ARUK Foundation Fellow
Joy arrived at the Kennedy in April 2017 having studied for her PhD and undertaken post-doctorate work with Rachel Simmonds at the University of Surrey. Her PhD focussed on investigating the mechanism of action of mycolactone, a cytotoxic lipid responsible for the pathogenesis of the neglected tropical disease, Buruli ulcer. Her work contributed to the identification of Sec61, a major component of the endoplasmic reticulum protein translocation machinery, as the molecular target of mycolactone. She also discovered a potential role for dysregulated haemostasis in Buruli ulcer pathogenesis and unravelled the mechanistic linkage between blockade of protein translocation by mycolactone and its cytotoxic function.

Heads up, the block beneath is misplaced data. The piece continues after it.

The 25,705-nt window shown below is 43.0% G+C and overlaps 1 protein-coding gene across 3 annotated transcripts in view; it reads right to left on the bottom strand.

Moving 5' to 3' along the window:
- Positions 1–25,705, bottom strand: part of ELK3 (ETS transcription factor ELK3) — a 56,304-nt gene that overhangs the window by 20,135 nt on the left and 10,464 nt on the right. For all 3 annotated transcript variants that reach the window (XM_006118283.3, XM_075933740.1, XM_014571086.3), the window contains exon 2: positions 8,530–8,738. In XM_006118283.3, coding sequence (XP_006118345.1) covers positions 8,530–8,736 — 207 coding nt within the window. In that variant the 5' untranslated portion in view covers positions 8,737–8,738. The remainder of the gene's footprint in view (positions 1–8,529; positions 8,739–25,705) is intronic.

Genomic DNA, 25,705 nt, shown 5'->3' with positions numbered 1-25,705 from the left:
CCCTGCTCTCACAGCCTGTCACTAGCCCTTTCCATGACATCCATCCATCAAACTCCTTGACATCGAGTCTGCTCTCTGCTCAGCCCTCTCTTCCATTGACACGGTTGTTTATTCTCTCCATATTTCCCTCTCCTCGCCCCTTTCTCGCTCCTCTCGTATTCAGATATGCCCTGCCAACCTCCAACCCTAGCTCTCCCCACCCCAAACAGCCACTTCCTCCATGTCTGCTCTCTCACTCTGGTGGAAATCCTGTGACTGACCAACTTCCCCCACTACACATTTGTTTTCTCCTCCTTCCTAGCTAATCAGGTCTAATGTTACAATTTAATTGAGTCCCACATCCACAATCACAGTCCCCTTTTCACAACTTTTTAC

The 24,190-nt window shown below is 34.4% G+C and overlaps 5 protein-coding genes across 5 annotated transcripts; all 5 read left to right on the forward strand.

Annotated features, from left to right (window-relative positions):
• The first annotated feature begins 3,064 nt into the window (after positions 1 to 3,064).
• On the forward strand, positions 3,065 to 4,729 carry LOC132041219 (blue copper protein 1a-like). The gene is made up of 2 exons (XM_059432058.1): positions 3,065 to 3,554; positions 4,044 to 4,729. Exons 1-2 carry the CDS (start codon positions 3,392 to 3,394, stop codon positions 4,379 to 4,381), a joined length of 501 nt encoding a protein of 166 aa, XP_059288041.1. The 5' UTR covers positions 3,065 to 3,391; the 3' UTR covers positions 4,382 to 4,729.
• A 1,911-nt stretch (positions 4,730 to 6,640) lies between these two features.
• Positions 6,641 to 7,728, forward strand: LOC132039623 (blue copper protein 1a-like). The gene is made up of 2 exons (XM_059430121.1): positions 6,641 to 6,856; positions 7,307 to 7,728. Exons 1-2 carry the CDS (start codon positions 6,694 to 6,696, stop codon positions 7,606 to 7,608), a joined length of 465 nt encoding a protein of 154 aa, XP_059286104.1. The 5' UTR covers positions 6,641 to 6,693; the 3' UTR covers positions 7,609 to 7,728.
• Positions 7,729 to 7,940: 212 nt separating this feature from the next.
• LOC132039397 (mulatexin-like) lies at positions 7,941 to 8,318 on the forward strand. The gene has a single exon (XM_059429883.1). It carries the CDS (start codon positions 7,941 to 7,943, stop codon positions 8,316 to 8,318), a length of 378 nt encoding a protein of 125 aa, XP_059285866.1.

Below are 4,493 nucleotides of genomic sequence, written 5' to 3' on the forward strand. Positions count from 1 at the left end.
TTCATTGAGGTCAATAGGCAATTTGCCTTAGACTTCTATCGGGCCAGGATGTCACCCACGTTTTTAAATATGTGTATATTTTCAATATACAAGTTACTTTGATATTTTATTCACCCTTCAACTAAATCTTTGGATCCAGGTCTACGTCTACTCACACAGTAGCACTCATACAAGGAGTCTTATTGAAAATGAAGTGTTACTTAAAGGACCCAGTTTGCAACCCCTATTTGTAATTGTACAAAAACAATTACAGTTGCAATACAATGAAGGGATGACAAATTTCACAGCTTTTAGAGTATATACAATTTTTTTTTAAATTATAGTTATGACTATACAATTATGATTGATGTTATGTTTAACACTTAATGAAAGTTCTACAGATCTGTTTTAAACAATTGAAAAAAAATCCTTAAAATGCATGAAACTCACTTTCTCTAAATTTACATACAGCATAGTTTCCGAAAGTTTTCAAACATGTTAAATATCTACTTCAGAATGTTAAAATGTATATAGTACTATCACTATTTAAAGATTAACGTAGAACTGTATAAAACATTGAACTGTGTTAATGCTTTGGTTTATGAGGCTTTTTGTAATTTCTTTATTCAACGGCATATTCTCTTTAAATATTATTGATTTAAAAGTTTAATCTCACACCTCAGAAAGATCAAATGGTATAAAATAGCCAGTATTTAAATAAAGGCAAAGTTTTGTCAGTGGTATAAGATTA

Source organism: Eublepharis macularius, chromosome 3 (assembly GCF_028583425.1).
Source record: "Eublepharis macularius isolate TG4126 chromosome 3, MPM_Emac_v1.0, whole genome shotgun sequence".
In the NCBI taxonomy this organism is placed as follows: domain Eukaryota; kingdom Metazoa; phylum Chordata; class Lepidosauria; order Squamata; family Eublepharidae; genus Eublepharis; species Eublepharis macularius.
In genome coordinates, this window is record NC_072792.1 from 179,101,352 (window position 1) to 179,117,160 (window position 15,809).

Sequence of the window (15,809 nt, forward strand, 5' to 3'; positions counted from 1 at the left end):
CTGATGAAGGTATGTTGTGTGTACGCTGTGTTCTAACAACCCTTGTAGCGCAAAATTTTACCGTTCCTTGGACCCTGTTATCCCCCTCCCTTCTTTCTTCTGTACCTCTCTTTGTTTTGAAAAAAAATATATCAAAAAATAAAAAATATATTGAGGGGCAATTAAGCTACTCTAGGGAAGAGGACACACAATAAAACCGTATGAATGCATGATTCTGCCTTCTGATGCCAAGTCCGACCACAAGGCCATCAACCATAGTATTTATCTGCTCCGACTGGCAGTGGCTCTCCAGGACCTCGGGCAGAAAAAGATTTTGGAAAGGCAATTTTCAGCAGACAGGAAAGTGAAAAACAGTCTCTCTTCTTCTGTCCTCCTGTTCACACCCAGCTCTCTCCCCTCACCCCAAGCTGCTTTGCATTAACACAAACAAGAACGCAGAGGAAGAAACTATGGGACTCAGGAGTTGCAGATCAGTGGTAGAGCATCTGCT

Her attention switched to immune cells when she moved to the Kennedy to work with Richard Williams. Specifically she is seeking ways to restore the imbalance of immune signals in Rheumatoid Arthritis between the pathogenic Th17 cells and regulatory Tregs. Utilising the knowledge and techniques gained during her PhD, including CRISPR-Cas9 gene-editing, she will be taking a closer look at an immunomodulatory pathway known as the integrated stress response in order to understand its role in T-cell metabolism and the development of specific T-cell subsets. Joy sees lots of potential for collaboration in the way the Kennedy is set up and is also open to collaboration outside of the Kennedy.
In addition to her research commitments, Joy feels strongly about giving back to the community and has engaged in outreach and awareness programs in the past. In her spare time you are more likely to find Joy enjoying a good book or movie at home than out running, though the latter does happen.
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Huang Y-S. et al, (2020), Front immunol, 11